This is the updated XC90 and we had a chance to spend some quality time with the Premium SUV, which famously raked in a trio of #CarsAwards category wins (from 2016 to 2018) in pre-facelift guise. While the updates are not immediately apparent, does the Swede still have enough going for it in an increasingly competitive segment?
We like: Safety, styling, build quality, refinement, strong engine
We don’t like: Engine could be more refined, options can get pricey.
- Price: R1 131 600 (Price as tested R1 269 400)
- Engine: 2.0-litre turbodiesel
- Power/Torque: 173 kW / 480 Nm
- Transmission: 8-speed automatic
- Fuel economy: 5.7 L/100 km (claimed)
- Load space: 314-692-1947 litres
Where does it fit in?
The Volvo XC90 is the brand's flagship offering and is available in petrol, diesel and plug-in hybrid.
The XC90 sits at the summit of Volvo's SUV line-up. This generation of the car has been around since 2015 and it has won numerous awards, including 3 consecutive Best Premium SUV trophies in the #CarsAwards - powered by WesBank. It also marked a turning point in the Swedish brand's recent history, because the XC90 was completely designed and engineered by Volvo (it didn't share parts with Ford, Land Rover or Jaguar products). Thanks to Geely's massive investment, Volvo could ensure its new XC90 was as good as possible and when we sampled it, we were duly impressed by its style, refinement and build quality. All of a sudden, the Volvo was a genuine threat to the established SUV players in the segment.
Now the XC90 has received a mild facelift mid-way through its lifecycle. There are minimal changes (so they're hard to spot), but if you look closely, there are revised wheel designs, some new colours to choose from as well as a neatly updated grille. Inside, a 6-seater configuration is available and Volvo's On-Call service has been introduced. On paper at least, the 2019-spec XC90 looks competitive, but the segment has moved on since 2015 and the Swedish offering faces stiffer competition from BMW, Audi and Mercedes-Benz. Can the updates give Volvo the necessary edge?
How it performs in terms of…
Performance and economy
One of the easier-to-spot updates is this new-look grille.
Tested here is the D5 Geartronic AWD Inscription derivative, which is powered by a 2.0-litre turbodiesel 4-cylinder motor. Don't let the motor's compact size fool you, however: it offers 173 kW and a solid 480 Nm, the latter of which is sent to all 4 wheels via an 8-speed automatic transmission. With a claimed 0-100 kph time of 7.8 seconds, the XC90 produces more than adequate performance for a capacious family SUV. The D5 powertrain further offers varying levels of responsiveness, depending on which driving mode you have engaged. Economy dials the throttle pedal's responsiveness way back and prioritises low fuel consumption, whereas Sport will sharpen things up a tad and delay upshifts as well.
The engine note itself is quiet and refined for a turbodiesel, but as the engine revolutions increase, so does the noise and, while you're not very likely to spend a vast amount of time near the redline, be mindful of the 4-pot motor's less-than-pleasant soundtrack at higher revs. Thankfully Comfort mode is where you should be spending the majority of your time and there's a great blend of performance and economy.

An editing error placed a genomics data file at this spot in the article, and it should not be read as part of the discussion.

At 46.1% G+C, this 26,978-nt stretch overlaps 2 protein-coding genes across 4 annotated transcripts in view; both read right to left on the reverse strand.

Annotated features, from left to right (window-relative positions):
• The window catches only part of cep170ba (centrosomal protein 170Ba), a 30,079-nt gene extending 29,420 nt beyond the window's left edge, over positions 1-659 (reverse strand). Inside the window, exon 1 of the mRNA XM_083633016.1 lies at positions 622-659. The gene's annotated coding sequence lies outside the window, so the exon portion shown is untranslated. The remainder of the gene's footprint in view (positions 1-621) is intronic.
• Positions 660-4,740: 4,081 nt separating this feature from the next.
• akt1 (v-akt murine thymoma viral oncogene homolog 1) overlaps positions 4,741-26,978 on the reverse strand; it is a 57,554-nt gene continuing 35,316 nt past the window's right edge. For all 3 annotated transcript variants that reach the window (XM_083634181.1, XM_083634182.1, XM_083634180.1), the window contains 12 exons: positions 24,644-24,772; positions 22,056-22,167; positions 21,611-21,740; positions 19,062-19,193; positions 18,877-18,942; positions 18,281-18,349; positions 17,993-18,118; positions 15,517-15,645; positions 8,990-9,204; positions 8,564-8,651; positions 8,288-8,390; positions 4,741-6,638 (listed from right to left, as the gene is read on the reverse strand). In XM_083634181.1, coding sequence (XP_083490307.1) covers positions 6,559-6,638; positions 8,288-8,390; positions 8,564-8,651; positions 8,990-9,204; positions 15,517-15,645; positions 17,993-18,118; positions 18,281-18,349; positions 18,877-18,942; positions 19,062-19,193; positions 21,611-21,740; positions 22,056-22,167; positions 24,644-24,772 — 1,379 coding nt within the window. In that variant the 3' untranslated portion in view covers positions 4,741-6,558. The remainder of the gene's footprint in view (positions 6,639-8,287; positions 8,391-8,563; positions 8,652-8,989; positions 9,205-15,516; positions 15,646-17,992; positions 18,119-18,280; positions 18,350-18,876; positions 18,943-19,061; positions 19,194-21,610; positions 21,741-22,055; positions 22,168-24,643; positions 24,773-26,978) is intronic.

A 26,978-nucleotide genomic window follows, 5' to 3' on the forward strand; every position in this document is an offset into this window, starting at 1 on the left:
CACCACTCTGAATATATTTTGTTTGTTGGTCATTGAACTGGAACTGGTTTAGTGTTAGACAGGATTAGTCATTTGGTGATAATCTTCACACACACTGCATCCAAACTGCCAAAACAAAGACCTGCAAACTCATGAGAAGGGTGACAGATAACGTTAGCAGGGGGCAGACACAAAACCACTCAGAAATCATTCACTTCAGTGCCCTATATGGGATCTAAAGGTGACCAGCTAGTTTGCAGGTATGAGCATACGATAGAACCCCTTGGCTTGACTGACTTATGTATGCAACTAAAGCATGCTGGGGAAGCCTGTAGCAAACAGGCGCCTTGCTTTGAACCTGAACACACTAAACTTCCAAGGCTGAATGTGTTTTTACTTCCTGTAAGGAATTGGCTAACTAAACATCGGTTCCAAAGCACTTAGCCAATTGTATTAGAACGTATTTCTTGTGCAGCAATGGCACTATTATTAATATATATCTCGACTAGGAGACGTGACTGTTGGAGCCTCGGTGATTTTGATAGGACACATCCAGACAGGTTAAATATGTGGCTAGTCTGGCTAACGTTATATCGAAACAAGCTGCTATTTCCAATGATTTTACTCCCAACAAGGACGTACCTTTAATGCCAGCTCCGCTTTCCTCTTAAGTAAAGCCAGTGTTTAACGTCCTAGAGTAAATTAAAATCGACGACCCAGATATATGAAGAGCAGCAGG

Speaking of economy, the Volvo XC90's fuel consumption can be quite frugal, especially on the open road, when it's cruising in its highest gear. Volvo claims an optimistic average of 5.7 L/100 km, but we saw indicated returns of around 9 L/100 km (although we drove mostly in the city during this test). We did take the updated Swede on a longer road trip up the West Coast; during that sojourn, it returned a commendable 7.9 L/100 km.
In terms of ride quality and comfort, the D5 Inscription 6-Seater delivers a refined and luxurious ride quality, which is to be assumed at this price point, especially seeing as the evaluation unit came equipped with the optional air suspension, which unobtrusively dials out many of the road's imperfections. Our test unit rode on 20-inch alloy wheels, which we think offer the best blend of style and on-road comfort.
The all-wheel drive and strong diesel engine make light work of gravel roads
While the overwhelming majority of XC90 owners are unlikely to be bothered to drive their luxurious million-Rand SUVs off the beaten track, it's reassuring to know that the Swedish offering is quite adept when the tarmac ends and you find yourself on a sandy road. The XC90 comes with all-wheel drive and hill-descent control as well as an offroad driving mode which adjusts engine and transmission settings. The all-wheel drive's biggest boon is the abundant grip, something you'll need if you're in a hurry on a gravel road. We made judicious use of the all-wheel-drive and potent engine in a race against the sunset to bring you these photos. We wouldn't advocate taking the Volvo XC90 too far off-road as the risk of damaging those gorgeous wheels is high, but you can take comfort in the fact that your Volvo is not just a pretty face; it's more capable than you think.
Interior quality and features
The Volvo XC90 cabin is a textbook exercise in workmanship and refinement.